Sectarianism report: Call for specialist department


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Peace walls were erected to separate mainly unionist and mainly nationalist areas, to prevent attacks on residents living along interfaces

A dedicated government department should be set up specifically to tackle sectarianism.

That is one of the key recommendations of a new report from Ulster University (UU).

It said that sectarianism – both religious and political – “shows no sign of going away.”

Lowering the voting age to 16 and a new anthem for all sports are among the other measures the report suggests.

Sectarianism in Northern Ireland: A Review was compiled by Professor Duncan Morrow from UU, along with members of the Sir George Quigley Fund committee.

Its authors spoke to a range of representatives from sectors including business, education, government, the community and voluntary sector and religious institutions.

‘Hostility’

The 50-page report said that sectarianism was not just about religion.

It said it was “an inter-group struggle for power, in which both religion and politics have played a consistent part”.

“What is consistent is the hostility: what may have changed over the years is the precise role of faith and doctrine,” it said.

“Sectarianism is therefore part of the historic legacy and of the everyday.”

The report points out that there is now a measureable trend towards a Catholic majority in Northern Ireland and that this would bring new challenges for politicians, and for unionist and nationalist communities.

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The report was produced by Ulster University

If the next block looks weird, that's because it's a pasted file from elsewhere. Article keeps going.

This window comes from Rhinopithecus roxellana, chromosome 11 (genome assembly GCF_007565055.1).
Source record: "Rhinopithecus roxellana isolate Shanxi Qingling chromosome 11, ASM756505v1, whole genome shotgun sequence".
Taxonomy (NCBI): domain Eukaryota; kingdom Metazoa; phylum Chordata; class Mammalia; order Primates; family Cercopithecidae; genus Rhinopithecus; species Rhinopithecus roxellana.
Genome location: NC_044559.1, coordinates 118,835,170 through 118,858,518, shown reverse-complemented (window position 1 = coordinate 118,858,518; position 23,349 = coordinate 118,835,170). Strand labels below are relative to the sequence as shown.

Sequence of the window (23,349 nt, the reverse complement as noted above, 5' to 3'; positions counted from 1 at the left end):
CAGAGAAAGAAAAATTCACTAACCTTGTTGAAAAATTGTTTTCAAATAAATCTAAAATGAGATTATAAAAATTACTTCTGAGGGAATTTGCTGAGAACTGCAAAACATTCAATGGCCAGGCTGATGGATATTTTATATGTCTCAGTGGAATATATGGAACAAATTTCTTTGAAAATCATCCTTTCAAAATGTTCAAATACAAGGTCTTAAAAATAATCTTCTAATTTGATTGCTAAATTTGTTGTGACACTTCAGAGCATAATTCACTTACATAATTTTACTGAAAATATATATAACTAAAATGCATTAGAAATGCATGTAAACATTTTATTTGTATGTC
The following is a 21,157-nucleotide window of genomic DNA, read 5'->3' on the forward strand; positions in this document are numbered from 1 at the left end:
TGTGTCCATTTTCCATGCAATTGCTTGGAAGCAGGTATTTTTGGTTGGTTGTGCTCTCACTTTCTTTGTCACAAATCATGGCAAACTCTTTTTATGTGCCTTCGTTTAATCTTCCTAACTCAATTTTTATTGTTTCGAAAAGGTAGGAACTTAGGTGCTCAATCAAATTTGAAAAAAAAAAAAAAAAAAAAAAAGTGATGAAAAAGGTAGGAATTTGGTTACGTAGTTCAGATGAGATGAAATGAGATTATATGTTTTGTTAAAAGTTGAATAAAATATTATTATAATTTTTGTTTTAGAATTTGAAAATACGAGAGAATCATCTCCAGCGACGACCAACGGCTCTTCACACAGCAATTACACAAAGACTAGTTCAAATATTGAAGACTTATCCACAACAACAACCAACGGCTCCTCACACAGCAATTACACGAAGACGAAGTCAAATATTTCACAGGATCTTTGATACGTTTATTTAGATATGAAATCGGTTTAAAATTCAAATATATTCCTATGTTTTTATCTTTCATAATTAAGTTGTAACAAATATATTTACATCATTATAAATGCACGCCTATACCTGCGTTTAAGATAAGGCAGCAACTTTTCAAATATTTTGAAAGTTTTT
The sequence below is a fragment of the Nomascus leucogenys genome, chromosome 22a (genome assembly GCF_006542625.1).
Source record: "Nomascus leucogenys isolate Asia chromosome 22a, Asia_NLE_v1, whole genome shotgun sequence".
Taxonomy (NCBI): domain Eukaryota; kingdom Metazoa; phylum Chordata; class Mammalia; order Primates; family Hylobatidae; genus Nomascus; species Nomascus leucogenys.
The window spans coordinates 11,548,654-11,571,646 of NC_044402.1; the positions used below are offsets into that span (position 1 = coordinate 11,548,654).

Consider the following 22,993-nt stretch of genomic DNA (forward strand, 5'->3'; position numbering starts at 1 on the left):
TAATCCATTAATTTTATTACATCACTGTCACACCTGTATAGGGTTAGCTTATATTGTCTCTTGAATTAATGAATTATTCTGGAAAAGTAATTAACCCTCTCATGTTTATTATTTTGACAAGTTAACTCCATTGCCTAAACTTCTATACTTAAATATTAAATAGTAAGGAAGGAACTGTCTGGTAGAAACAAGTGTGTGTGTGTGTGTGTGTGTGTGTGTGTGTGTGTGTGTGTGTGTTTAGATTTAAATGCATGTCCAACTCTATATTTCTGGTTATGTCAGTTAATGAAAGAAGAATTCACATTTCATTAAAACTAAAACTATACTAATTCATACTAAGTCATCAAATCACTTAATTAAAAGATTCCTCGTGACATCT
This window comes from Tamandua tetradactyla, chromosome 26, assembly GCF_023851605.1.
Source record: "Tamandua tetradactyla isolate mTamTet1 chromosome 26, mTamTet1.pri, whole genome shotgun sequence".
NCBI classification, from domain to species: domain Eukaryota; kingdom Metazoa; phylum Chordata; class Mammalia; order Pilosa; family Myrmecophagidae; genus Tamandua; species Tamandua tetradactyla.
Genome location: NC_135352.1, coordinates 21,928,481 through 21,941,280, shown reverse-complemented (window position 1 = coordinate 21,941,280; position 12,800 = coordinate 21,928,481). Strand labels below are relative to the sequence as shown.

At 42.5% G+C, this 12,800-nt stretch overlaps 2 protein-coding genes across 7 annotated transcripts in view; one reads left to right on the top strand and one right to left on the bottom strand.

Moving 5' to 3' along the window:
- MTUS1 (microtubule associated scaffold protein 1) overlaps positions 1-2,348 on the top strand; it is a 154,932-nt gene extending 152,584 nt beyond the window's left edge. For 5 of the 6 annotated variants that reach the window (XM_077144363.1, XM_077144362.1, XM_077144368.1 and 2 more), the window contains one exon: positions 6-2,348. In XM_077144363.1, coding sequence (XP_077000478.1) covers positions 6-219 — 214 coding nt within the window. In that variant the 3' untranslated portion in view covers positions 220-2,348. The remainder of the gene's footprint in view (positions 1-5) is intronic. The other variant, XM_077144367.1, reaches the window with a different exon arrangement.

It said it aimed to move beyond understanding the problems to suggesting practical ways to tackle them.

As a result, it includes more than 50 recommendations for practical measures to reduce sectarianism.

“The issue of sectarianism must be prioritised and elevated to the top of the public agenda alongside the economy,” it said.

Shared sports anthem

The most eye-catching recommendation is for a government department to be established specifically to tackle sectarianism.

However, the report does not make clear how or if a specific minister should be appointed to a stand-alone department.

The department would, though, be “supported as necessary by a consultancy board drawn from across civic society.”

The report also recommends a specific youth assembly for Northern Ireland.

“Lowering the voting age to 16, in line with Scotland, and promoting a culture of ‘town hall meetings’ for young people at schools on key issues would be an important investment in civic culture,” it said.

There is also a call for a new shared sports anthem.

“Following the introduction of Ireland’s Call consideration should be given to investment on a shared sports anthem for Northern Ireland, composed by a well-known musician,” the report said.

Among the other suggested measures are:

  • A new fund to enable better local relationships between the PSNI and young people
  • Leaders of all major churches to run an agreed programme to encourage respect for other faiths
  • Every school to operate a ‘shared education’ curriculum
  • Businesses to create a fund that would support community anti-sectarian projects
  • A new business supported youth development scheme in schools

The report does not specify how much its recommendations would cost to implement.

However, it said that it was essential that more resources were made available to tackle sectarianism – from government as well as businesses, public bodies, churches and charities.

“Sectarianism remains a serious issue in Northern Ireland,” the report concluded.

“Although it has deep roots in the past, it is important to address it now before it shapes our futures.”

“Ignoring its impact or hoping that it might diminish without action does not seem to us to hold out hope of sufficient change.”

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